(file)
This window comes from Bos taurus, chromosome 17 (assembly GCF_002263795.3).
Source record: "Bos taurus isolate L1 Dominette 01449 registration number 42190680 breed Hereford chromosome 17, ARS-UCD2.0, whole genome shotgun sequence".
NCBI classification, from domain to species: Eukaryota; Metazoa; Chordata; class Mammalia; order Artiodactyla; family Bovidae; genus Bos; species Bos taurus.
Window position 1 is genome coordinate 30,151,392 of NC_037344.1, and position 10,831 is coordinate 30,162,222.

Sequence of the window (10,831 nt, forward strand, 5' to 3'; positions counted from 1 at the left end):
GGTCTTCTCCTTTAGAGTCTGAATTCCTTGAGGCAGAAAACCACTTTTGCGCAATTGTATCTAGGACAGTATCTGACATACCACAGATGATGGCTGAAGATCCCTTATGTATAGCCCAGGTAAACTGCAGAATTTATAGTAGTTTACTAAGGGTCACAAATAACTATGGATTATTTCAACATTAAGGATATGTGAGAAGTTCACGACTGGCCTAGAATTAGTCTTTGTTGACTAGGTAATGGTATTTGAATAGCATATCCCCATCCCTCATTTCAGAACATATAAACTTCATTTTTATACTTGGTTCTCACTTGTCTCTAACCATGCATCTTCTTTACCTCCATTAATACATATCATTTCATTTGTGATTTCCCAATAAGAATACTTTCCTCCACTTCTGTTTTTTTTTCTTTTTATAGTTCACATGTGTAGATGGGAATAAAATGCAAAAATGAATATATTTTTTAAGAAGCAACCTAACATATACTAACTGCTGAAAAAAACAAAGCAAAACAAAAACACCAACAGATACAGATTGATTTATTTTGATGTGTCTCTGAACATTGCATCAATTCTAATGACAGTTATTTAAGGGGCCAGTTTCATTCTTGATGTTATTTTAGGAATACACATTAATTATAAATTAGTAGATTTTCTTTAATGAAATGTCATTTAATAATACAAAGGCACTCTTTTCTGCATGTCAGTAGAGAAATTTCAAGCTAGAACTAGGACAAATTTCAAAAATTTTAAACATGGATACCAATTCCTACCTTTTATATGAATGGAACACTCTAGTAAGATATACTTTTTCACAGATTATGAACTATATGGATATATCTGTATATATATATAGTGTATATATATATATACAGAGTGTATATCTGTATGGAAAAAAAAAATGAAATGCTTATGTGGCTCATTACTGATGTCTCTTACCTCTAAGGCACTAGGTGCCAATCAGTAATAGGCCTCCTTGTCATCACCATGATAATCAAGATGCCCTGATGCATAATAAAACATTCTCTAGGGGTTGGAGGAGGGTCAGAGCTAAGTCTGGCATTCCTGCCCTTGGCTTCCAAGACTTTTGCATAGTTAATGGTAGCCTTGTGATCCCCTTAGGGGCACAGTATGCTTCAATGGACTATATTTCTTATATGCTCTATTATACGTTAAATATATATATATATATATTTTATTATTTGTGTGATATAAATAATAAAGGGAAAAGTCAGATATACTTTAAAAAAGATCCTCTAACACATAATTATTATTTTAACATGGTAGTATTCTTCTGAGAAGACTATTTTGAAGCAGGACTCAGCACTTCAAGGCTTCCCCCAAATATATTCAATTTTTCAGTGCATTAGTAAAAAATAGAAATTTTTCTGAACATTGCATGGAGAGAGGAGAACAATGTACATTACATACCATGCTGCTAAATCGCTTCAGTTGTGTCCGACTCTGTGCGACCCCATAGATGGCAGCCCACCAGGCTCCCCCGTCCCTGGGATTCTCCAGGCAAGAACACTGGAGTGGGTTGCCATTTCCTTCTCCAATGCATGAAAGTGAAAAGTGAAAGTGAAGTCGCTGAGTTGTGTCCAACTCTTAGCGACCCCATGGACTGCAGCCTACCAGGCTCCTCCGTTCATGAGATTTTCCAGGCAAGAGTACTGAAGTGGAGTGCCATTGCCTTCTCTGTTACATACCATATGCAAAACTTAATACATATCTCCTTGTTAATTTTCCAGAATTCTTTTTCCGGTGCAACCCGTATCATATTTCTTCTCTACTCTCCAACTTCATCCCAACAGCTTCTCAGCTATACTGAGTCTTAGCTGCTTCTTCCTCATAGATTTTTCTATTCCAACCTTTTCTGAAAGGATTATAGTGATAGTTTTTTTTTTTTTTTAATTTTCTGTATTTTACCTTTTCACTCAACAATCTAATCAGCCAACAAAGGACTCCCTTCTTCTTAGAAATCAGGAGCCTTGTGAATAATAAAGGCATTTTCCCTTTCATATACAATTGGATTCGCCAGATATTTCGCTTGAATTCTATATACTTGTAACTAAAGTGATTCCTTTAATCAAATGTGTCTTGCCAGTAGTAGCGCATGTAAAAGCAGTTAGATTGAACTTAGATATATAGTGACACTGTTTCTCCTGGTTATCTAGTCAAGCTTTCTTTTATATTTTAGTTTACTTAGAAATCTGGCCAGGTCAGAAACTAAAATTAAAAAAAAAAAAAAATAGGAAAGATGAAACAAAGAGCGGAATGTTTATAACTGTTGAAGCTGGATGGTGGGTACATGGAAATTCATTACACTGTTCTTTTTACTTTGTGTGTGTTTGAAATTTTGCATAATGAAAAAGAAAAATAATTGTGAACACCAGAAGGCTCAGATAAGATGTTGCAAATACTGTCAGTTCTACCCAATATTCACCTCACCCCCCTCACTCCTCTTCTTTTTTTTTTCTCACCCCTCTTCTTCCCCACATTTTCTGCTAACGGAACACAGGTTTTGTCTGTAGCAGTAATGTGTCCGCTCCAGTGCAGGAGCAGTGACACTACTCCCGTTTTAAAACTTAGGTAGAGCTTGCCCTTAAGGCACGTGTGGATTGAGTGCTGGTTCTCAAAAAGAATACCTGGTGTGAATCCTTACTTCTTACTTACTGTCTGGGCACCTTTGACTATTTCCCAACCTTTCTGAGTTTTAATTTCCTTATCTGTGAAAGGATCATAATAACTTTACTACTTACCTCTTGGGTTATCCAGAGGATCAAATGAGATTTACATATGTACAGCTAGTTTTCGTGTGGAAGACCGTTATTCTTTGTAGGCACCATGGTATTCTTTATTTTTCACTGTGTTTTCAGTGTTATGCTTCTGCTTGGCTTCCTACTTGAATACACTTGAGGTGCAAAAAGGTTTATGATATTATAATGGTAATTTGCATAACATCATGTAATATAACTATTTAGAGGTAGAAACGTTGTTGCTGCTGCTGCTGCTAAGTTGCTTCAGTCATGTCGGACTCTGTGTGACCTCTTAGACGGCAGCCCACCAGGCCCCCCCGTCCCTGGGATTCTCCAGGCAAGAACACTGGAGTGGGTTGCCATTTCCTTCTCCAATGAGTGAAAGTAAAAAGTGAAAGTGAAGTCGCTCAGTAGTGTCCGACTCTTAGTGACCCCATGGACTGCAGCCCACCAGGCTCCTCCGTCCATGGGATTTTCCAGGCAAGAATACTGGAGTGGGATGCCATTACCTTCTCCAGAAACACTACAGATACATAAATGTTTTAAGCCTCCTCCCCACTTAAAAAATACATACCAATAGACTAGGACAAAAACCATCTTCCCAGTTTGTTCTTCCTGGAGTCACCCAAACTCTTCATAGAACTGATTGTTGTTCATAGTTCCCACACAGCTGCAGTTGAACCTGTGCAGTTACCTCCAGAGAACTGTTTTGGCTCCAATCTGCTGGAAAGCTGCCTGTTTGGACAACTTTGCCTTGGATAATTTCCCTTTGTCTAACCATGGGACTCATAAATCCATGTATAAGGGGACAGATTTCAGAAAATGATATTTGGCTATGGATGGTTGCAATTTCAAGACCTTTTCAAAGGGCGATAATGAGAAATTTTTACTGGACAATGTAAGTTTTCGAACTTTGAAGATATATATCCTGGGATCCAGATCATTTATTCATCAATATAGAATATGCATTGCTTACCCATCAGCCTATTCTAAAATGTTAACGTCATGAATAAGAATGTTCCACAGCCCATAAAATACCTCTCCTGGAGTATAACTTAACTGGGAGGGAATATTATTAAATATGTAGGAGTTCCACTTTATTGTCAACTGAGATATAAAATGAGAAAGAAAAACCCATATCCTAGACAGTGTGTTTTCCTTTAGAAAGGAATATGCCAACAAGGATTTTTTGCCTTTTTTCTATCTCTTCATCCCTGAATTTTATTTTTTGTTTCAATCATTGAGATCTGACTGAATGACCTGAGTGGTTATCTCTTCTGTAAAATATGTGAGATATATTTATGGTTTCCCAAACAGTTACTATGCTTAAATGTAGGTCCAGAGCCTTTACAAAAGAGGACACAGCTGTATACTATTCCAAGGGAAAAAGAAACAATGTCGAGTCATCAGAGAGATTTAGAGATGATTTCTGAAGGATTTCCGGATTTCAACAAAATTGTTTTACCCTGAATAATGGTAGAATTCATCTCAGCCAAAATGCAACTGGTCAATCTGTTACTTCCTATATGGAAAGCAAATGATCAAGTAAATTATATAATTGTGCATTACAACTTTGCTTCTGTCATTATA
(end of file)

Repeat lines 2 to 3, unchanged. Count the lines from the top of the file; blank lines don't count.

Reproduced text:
Source record: "Bos taurus isolate L1 Dominette 01449 registration number 42190680 breed Hereford chromosome 17, ARS-UCD2.0, whole genome shotgun sequence".
NCBI classification, from domain to species: Eukaryota; Metazoa; Chordata; class Mammalia; order Artiodactyla; family Bovidae; genus Bos; species Bos taurus.